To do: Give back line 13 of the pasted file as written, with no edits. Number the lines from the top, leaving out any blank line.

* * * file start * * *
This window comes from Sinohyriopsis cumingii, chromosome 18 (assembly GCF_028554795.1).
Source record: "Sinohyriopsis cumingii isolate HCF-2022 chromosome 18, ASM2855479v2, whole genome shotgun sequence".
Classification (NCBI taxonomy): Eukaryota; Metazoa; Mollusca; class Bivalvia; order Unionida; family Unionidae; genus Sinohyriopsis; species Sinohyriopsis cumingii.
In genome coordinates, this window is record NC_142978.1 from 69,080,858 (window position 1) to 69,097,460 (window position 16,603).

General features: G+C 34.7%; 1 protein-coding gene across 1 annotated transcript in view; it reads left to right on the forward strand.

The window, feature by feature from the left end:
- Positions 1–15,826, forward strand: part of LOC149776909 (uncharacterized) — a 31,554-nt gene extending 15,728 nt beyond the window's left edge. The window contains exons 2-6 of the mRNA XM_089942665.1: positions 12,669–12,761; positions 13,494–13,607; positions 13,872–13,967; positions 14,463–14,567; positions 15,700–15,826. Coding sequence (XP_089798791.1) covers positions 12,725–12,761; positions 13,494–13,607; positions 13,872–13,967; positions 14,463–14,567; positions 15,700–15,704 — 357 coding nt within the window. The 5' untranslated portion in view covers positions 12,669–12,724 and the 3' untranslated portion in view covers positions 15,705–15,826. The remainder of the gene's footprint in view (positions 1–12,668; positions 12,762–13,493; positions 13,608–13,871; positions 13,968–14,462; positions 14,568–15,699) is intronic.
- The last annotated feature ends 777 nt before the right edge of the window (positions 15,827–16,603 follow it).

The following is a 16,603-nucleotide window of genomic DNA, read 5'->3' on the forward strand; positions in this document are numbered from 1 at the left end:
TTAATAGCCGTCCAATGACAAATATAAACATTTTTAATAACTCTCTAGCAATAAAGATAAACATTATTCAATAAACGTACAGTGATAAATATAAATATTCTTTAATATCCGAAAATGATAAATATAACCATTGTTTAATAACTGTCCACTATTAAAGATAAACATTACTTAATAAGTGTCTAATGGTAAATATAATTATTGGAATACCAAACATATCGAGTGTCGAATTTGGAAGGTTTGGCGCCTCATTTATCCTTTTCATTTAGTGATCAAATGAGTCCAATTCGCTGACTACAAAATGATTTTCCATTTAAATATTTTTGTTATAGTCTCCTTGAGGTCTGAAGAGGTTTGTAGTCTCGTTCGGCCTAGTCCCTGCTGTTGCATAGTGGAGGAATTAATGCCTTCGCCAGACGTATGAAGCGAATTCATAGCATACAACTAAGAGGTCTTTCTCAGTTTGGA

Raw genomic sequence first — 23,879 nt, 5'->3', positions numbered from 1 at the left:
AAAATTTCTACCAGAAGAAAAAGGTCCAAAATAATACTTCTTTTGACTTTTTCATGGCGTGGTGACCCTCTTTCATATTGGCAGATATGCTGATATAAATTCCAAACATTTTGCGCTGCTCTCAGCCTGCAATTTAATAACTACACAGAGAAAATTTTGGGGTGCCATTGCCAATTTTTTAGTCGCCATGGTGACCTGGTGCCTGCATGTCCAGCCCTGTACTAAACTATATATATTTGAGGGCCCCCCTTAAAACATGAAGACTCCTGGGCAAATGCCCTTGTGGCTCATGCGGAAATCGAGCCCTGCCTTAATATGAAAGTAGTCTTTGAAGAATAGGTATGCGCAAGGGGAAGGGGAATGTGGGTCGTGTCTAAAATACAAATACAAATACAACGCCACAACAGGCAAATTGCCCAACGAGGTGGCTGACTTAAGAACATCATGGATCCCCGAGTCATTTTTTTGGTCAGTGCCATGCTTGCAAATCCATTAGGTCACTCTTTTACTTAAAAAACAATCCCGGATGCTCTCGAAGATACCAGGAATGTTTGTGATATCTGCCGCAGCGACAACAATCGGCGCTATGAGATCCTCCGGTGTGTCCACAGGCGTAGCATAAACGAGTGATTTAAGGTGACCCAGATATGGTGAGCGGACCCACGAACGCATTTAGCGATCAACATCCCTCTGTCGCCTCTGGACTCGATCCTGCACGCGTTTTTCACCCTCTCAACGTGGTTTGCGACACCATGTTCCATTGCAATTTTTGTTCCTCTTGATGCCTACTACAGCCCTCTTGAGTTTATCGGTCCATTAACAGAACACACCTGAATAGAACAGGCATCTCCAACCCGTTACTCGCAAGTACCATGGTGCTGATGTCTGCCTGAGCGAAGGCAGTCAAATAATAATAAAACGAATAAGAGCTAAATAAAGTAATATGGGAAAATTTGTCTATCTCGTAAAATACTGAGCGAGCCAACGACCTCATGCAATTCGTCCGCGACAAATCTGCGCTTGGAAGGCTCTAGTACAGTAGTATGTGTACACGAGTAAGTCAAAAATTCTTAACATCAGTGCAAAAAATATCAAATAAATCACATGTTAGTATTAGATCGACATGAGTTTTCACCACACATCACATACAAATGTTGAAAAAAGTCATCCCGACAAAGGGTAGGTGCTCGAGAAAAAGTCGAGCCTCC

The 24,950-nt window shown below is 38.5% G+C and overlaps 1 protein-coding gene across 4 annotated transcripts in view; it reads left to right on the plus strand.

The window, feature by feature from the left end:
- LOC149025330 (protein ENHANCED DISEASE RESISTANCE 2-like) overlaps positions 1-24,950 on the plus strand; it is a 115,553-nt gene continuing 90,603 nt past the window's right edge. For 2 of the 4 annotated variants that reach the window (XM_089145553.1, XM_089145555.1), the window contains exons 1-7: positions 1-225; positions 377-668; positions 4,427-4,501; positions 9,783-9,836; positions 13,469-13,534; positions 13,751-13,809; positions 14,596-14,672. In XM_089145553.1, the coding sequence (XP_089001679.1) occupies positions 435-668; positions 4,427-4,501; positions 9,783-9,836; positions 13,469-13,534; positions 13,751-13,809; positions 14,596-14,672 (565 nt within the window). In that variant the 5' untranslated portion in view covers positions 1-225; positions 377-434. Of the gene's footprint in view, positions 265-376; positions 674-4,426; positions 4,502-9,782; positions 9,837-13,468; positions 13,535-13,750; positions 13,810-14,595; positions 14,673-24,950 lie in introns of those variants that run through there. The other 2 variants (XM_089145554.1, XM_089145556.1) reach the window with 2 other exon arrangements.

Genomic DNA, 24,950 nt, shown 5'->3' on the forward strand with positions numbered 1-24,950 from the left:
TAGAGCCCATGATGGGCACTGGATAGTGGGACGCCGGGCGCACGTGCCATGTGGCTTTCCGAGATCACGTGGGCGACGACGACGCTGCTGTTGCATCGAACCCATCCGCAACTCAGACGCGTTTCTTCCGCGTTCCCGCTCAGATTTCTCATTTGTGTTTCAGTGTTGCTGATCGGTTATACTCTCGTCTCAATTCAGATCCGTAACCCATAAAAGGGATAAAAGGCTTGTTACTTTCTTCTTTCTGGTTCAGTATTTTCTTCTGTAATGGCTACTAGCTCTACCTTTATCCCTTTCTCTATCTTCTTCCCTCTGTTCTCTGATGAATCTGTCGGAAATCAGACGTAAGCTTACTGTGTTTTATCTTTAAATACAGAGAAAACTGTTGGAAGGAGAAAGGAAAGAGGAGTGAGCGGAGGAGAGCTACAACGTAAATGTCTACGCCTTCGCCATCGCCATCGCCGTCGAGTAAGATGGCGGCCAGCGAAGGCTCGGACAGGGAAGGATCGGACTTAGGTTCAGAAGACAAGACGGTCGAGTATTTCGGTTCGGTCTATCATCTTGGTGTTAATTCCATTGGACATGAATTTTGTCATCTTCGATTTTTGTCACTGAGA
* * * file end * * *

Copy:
The 24,950-nt window shown below is 38.5% G+C and overlaps 1 protein-coding gene across 4 annotated transcripts in view; it reads left to right on the plus strand.